Jem cries in chapter 22 because he feels a great injustice has been done to Tom. Jem believes with all of his heart that Tom will be acquitted, so when the guilty verdict comes down, Jem is upset. He's so upset, angered, and saddened by what he sees as an injustice that he breaks down and cries. Atticus cries for a similar reason. Atticus holds it together, but when the black community shows their love and support to the Finch family by leaving a ton of food for them Atticus begins to cry. He cries because he too is saddened and angered at having lost the case, but it is the love he receives, despite losing, that causes him to finally break down.
Dill and Scout cry earlier in the novel, for many of the same reasons that Jem and Atticus cry. Both Dill and Scout have tender hearts (not weak). They are capable of experiencing and expressing empathy for a great many people. In the case of this novel, that empathy is greatly applied to the African American members of the town. That makes the Finch family and Dill quite unique in the novel (and this time period in history).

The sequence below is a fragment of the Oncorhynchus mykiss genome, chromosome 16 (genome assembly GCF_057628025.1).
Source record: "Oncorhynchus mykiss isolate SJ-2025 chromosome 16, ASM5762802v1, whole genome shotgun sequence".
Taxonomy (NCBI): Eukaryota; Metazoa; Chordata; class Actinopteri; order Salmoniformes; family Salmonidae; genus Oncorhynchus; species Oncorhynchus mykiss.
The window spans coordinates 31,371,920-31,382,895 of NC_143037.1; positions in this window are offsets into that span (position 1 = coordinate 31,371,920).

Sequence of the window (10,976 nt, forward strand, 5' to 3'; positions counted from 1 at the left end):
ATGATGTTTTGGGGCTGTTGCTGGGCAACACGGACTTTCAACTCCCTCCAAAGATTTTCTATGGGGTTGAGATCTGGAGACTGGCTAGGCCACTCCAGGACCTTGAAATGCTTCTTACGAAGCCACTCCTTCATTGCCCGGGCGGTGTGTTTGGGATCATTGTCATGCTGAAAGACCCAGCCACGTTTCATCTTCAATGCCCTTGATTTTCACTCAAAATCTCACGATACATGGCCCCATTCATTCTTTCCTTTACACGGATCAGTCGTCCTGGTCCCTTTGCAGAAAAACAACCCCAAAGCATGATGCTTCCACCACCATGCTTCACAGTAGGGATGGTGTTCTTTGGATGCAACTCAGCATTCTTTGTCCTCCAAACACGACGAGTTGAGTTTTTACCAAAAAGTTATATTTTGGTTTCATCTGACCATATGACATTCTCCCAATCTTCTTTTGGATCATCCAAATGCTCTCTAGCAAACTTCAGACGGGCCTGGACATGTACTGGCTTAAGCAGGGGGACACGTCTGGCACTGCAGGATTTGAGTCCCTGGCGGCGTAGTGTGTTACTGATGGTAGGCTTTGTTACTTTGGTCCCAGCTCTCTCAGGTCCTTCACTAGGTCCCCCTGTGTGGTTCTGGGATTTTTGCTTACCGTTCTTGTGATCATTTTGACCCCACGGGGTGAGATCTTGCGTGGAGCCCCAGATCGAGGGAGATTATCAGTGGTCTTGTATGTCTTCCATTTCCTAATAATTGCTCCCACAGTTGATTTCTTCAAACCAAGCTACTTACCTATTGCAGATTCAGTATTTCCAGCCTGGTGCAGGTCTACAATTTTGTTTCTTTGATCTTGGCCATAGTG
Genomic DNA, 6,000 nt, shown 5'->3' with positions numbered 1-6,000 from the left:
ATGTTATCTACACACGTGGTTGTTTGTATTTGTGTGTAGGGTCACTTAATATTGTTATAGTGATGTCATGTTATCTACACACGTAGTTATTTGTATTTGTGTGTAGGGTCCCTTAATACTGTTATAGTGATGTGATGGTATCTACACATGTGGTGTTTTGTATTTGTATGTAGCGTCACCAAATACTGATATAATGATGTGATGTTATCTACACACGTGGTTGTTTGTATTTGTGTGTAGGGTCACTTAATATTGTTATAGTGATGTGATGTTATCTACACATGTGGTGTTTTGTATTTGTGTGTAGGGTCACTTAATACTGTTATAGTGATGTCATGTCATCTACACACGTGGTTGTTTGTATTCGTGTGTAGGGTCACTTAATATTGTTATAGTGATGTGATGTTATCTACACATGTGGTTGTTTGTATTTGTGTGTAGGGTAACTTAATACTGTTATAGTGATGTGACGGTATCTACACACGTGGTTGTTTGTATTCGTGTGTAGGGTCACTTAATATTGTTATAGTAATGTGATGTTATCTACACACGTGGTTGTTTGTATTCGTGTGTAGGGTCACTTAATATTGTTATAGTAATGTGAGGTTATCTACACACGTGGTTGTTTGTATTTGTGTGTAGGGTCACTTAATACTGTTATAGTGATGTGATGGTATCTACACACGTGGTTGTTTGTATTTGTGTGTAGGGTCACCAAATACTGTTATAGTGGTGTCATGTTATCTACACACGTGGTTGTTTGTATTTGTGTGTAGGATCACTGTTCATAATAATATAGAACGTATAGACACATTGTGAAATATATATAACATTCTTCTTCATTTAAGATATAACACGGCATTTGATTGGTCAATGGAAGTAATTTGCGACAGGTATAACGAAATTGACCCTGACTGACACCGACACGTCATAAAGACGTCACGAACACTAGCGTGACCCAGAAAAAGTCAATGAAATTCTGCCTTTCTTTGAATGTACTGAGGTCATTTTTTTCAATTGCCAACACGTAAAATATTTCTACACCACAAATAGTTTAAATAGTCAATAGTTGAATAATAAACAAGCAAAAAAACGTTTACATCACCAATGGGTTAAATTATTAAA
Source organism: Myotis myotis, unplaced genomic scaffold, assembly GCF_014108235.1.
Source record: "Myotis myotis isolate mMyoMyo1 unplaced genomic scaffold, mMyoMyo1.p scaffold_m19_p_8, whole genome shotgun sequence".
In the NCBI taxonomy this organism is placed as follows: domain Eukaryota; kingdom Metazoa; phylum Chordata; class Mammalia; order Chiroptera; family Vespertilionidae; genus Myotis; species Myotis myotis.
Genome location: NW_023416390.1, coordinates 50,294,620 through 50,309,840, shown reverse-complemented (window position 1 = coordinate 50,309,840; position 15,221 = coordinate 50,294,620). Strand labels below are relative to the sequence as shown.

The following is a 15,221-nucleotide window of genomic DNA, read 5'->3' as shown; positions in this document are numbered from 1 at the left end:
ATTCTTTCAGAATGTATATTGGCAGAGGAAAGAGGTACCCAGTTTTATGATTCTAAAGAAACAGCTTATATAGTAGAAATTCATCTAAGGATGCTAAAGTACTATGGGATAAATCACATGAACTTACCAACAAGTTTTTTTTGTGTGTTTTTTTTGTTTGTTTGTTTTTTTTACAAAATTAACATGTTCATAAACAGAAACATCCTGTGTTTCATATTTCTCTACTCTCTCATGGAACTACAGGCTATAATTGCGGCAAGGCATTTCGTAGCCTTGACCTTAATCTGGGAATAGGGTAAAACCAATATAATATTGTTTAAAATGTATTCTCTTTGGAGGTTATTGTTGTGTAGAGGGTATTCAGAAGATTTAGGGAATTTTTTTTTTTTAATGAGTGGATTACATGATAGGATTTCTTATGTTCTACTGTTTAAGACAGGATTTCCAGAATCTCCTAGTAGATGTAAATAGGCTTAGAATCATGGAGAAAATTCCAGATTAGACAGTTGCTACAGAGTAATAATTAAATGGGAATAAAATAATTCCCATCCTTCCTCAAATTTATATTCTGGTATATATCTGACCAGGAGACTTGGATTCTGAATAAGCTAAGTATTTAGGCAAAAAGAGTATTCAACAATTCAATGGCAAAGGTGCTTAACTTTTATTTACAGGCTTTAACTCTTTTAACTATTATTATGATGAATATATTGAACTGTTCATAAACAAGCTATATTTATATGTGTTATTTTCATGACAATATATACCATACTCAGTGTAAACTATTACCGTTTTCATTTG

Mayella cries because she is an abused character. She is likely beaten by her family. She has the mental capacity of a child much younger than her. She is prepared to lie under oath, but Atticus systematically breaks down her responses until she is so distraught that she breaks down, cries, and then refuses to answer any more questions. She cries, yes, but the reader feels very little sympathy for her, because we know that she inflicts (or tries to inflict) more harm on others than she receives. That lack of sympathy from the reader and her general reason for crying separate Scout, Jem, Dill, and Atticus from Mayella. The Finch family has a heart for justice and cries when it is not given. Mayella cries because she was caught in a lie.